How Inclined Vibrating Screens Work

In an Inclined Screen, the vibratory motion is circular. Vibration lifts the material, aiding stratification, while the combination of vibration and angle of incline provides the travel speed of the material over the deck. 

Screens are used throughout material processing to separate and size material prior to and following crushing stages. At the primary stage, large scalping screens remove fine material before the feed enters the primary crusher, helping to protect the crusher’s wear parts from abrasive stone or sand material that has already been sized. Without scalping, the primary crusher’s liners wear down faster, requiring more frequent changes and maintenance downtime.

Following the primary crushing stage, screens with two or three decks and different opening sizes are used to separate the material into different size categories, with conveyors transporting the sized material for further crushing or for stockpiling as a saleable product. Usually this screening is accomplished through dry screens. Wet screens may help to remove debris from material before stockpiling, as clean stone is often required for concrete and asphalt specifications.

Depending on the process stage, the material to be screened is fed to the screen either from a loading device such as a wheel loader (intermittent feed) or from a hopper or conveyor (continuous feed). The screen box vibrates via shafts with counterweights or exciters, causing the material bed to vibrate as well.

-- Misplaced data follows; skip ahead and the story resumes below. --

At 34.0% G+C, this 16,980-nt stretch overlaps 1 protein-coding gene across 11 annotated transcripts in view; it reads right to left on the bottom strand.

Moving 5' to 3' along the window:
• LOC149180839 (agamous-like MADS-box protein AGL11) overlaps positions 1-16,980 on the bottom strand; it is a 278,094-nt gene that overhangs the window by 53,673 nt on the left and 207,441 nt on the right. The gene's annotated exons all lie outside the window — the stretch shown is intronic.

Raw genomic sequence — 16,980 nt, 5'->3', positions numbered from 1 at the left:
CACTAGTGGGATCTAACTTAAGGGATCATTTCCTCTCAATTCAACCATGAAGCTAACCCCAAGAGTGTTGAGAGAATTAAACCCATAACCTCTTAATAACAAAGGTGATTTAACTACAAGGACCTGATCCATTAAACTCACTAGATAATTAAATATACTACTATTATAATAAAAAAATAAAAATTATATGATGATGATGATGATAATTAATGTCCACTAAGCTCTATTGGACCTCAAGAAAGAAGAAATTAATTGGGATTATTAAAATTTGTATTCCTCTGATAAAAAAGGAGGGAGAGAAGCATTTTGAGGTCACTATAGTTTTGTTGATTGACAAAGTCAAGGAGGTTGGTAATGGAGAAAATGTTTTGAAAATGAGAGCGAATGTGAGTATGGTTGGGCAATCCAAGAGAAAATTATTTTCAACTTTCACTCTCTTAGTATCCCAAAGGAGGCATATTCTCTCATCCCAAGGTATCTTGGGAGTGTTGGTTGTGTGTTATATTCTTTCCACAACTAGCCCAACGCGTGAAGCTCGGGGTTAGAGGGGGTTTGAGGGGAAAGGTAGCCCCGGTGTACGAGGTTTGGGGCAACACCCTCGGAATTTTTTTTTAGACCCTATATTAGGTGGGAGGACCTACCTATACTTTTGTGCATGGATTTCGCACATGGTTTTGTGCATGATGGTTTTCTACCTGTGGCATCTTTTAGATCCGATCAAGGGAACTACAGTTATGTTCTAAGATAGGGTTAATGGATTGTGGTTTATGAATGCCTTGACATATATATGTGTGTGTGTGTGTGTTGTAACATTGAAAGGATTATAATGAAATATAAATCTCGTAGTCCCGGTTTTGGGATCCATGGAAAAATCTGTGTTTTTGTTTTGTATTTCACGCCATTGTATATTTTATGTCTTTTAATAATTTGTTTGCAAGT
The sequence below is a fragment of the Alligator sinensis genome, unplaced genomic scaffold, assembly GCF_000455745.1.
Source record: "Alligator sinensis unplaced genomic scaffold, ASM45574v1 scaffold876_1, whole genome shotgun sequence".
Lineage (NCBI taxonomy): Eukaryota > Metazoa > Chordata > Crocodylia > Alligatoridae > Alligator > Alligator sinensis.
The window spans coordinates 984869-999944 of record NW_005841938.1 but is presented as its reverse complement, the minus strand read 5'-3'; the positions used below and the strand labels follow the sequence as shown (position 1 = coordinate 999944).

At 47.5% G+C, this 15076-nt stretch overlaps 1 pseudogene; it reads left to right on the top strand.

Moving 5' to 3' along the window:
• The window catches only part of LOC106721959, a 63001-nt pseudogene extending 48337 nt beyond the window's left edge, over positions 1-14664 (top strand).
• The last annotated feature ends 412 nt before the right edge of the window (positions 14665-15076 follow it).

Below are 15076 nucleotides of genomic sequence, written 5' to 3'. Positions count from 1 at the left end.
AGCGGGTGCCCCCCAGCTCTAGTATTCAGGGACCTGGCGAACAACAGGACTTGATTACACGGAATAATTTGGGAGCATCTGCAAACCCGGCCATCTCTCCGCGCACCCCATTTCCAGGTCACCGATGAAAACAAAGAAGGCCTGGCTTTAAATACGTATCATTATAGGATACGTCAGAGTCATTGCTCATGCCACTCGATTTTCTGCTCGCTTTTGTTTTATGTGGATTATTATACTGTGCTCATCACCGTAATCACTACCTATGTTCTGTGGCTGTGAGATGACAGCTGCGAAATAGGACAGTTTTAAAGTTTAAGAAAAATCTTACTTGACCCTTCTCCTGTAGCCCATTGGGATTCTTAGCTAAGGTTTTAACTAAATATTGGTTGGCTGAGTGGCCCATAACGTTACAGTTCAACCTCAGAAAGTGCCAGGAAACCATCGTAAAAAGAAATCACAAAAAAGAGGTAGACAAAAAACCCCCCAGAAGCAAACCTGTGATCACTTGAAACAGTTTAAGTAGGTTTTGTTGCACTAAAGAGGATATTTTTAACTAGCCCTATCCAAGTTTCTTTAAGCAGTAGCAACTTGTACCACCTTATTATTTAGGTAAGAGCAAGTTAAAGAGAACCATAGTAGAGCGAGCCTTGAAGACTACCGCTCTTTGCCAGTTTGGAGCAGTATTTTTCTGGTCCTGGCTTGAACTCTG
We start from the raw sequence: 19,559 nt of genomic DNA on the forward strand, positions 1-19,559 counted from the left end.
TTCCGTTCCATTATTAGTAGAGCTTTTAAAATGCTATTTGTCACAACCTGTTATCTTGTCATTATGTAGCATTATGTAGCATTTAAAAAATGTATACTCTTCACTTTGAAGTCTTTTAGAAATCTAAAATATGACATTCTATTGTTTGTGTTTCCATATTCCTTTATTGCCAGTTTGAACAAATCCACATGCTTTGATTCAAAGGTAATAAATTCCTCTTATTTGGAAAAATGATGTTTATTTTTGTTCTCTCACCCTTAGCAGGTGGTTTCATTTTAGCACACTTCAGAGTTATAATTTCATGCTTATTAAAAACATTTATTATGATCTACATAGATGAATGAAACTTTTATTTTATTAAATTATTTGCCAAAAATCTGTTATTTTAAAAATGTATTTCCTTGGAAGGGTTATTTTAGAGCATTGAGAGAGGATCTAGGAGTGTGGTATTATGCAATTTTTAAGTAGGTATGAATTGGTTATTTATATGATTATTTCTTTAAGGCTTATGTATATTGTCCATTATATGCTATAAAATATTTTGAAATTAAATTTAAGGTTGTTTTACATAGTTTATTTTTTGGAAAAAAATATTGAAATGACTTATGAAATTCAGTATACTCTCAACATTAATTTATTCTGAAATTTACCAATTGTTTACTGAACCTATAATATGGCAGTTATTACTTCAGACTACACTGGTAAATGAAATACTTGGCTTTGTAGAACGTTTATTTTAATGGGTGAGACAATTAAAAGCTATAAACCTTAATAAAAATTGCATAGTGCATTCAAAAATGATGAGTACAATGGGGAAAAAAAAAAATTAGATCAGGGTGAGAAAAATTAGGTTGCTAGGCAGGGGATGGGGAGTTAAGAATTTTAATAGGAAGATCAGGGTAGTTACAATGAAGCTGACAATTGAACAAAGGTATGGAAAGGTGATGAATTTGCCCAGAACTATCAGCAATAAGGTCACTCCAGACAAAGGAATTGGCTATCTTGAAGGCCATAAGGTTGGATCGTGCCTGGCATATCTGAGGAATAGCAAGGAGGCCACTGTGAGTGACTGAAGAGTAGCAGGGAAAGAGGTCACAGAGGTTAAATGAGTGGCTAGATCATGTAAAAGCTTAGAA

Benefits of McLanahan Inclined Vibratory Screens

  • Replacement cross members are shorter with machined and matched shims to allow easy installation in areas with limited clearance
  • All shaft components on the eccentric mechanism slide onto the shaft, allowing for easy removal and installation of replacement parts
  • Jacking screws on the motor base make belt tensioning easy
  • Side plates utilise A572 Grade 50 plate as standard, giving them a 45% higher yield strength than traditional A36 plating
  • Available in a range of sizes from 6’ x 16’ (1.8m x 4.8m) to 8’ x 24’ (2.4m x 7.3m)
  • Designed to fit into any existing structure and operation with no rework
  • Backed by McLanahan’s years of industry experience, service and support

Featured Resources

Screening 101 An overview of the various types of screens, screening equipment and their applications.
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How To Improve Screening Efficiency Follow these steps to improve screening efficiency.
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Frequently Asked Questions

What is the best combination of stroke and speed for my application?

The following chart will help you determine the appropriate stroke and speed.

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Does it hurt my screen to run it backward or uphill?

The reason you might run the screen uphill is to slow the rate of material travel, increasing the amount of time the material stays exposed to the deck, providing better odds of the material falling through. Running the screen uphill also changes the exposure of the particles to the openings themselves. Quite often the choice of running a screen uphill is made in finer screening applications where efficiency can be tough.

You will not do any harm to the screen or the mechanism itself by running it uphill. Just make sure you do not increase your bed depth too much or you will have a negative effect rather than a positive one.